George Piget was only human. A frail history professor with just a few months to live, he dreamed of having the power of a Caesar, the genius of a Napoleon, the ruthless cunning of a Hitler. Then one day he awoke from a deep sleep to find himself in the dark, primitive world of Cabu, where to be 'only human' was to be the highest form of life. At first he was terrified of the huge lizardlike beasts that stalked him on the vast plains, of the hairy subhuman creatures that made him one of their own. But then his memory of human history took hold, and he plotted to make his dream of world domination come true...' -From the back cover
Published 1974 by Pocket Books. 94 c cover price. 159 pages (which seems to be a theme). I picked it up for $2.75.
Another novel chosen based on a ridiculous cover (which reminded me of Altered States) that ended up falling short of its potential. Cabu could have been a pretty cool novel, but the execution was all wrong. The story does not have a very likable character in George Piget, which was apparently a deal breaker in the 1970's. The author attempted to circumvent the issue by having his main character tell his story, through dialogue to the also unsympathetic narrator. I am quite alright with main characters that I do not like, hell I have read enough Irvine Welsh to actually enjoy them, but two argumentative white professors going back and forth for 150 pages? Count me out.
The basic premise is flawed, but could have been pretty engaging if it had been pulled off. George Piget is a professor at a small college in Wisconsin, he has numerous health problems and is generally unsatisfied with his life. George starts having trouble sleeping, which he at first attributes to issues with his heart, until he has a lucid dream where he is born on another planet, to a Neanderthal-type people.
Yes, this novel clumsily begins with a deus ex machina. In this other world, which the tribe calls Cabu, George can control his other self while retaining all of his knowledge of 20th century mankind. Being a man of academia, he begins researching the stone age with the intention to better his tribe as soon as he can.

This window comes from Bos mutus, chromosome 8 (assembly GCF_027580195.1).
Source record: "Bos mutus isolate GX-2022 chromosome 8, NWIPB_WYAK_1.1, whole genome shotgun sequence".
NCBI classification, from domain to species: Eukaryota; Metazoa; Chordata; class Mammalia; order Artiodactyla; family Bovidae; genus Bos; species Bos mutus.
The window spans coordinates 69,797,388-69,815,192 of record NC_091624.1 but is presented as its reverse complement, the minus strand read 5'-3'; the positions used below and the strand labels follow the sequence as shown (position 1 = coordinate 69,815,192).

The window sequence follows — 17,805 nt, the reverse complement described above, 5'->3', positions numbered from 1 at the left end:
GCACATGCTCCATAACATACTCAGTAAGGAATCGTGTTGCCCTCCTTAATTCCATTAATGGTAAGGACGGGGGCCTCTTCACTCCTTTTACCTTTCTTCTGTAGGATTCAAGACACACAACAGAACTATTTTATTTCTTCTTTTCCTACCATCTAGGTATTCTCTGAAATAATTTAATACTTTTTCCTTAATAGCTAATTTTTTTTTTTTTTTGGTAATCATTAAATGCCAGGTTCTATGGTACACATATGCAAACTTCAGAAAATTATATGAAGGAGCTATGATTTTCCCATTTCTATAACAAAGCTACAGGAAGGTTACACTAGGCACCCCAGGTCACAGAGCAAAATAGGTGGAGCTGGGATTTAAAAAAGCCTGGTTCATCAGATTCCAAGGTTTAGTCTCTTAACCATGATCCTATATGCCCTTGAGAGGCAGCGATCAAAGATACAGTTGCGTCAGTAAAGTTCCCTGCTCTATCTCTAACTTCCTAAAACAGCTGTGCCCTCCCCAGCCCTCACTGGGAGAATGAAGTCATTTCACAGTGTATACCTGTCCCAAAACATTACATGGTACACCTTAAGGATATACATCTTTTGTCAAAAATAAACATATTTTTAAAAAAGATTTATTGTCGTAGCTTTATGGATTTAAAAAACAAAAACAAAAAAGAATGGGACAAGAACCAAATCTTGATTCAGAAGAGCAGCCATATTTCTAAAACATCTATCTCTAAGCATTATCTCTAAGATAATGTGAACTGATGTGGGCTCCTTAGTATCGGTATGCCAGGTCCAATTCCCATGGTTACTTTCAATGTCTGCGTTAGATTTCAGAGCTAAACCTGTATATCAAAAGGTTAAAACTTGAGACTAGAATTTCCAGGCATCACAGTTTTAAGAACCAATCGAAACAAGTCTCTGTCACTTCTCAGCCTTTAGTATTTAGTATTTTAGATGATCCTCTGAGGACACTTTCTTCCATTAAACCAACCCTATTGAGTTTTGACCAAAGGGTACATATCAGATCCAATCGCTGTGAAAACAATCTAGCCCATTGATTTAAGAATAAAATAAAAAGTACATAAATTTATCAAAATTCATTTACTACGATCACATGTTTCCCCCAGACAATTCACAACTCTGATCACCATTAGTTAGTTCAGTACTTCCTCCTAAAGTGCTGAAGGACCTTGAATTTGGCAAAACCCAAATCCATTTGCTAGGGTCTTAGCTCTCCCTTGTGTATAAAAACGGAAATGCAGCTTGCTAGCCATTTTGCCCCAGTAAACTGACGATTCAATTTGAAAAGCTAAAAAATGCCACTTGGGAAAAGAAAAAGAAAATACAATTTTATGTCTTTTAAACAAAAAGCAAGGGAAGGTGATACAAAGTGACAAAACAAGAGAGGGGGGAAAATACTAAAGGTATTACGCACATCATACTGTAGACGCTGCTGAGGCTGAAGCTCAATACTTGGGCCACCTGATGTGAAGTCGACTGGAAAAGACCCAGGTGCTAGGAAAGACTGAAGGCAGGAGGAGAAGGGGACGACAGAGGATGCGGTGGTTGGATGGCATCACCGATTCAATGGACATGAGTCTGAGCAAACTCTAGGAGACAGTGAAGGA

Our narrator is a fellow professor who likes to spend his free time hunting rabbits with some arrows he makes himself, so the two hit it off somewhat...and then talk for 150 fucking pages.
There are some cool parts to Cabu, all of which involved the amount of detail Russell put into his world-building. The Neanderthal tribe has an interesting primitive culture from the onset, and a lot of the flora and fauna has a nice 'semi-alien' feel to it. I particularly enjoyed when Piget's Neanderthal-self came of age sexually, and the Earth George (who was never very active in that department) began to find the 'hairy breasts and buttocks' of his tribe more appealing than your standard human female (which might have some white guilt about it).
The main scope of the book involves the main character forcing invention after invention on this docile and content tribe until everything goes to shit. With civilization comes political assassinations, jealousy, rape, and the attempted genocide of a different breed of man.
Unfortunately for Cabu's colorful and detailed stone age world, it ends up being just a vehicle for another 'civilization bad' storyline. Oh yeah, and there is a twist ending that was just as weak as the 'I starting dreaming and traveled across the universe' opening. Not recommended, friends.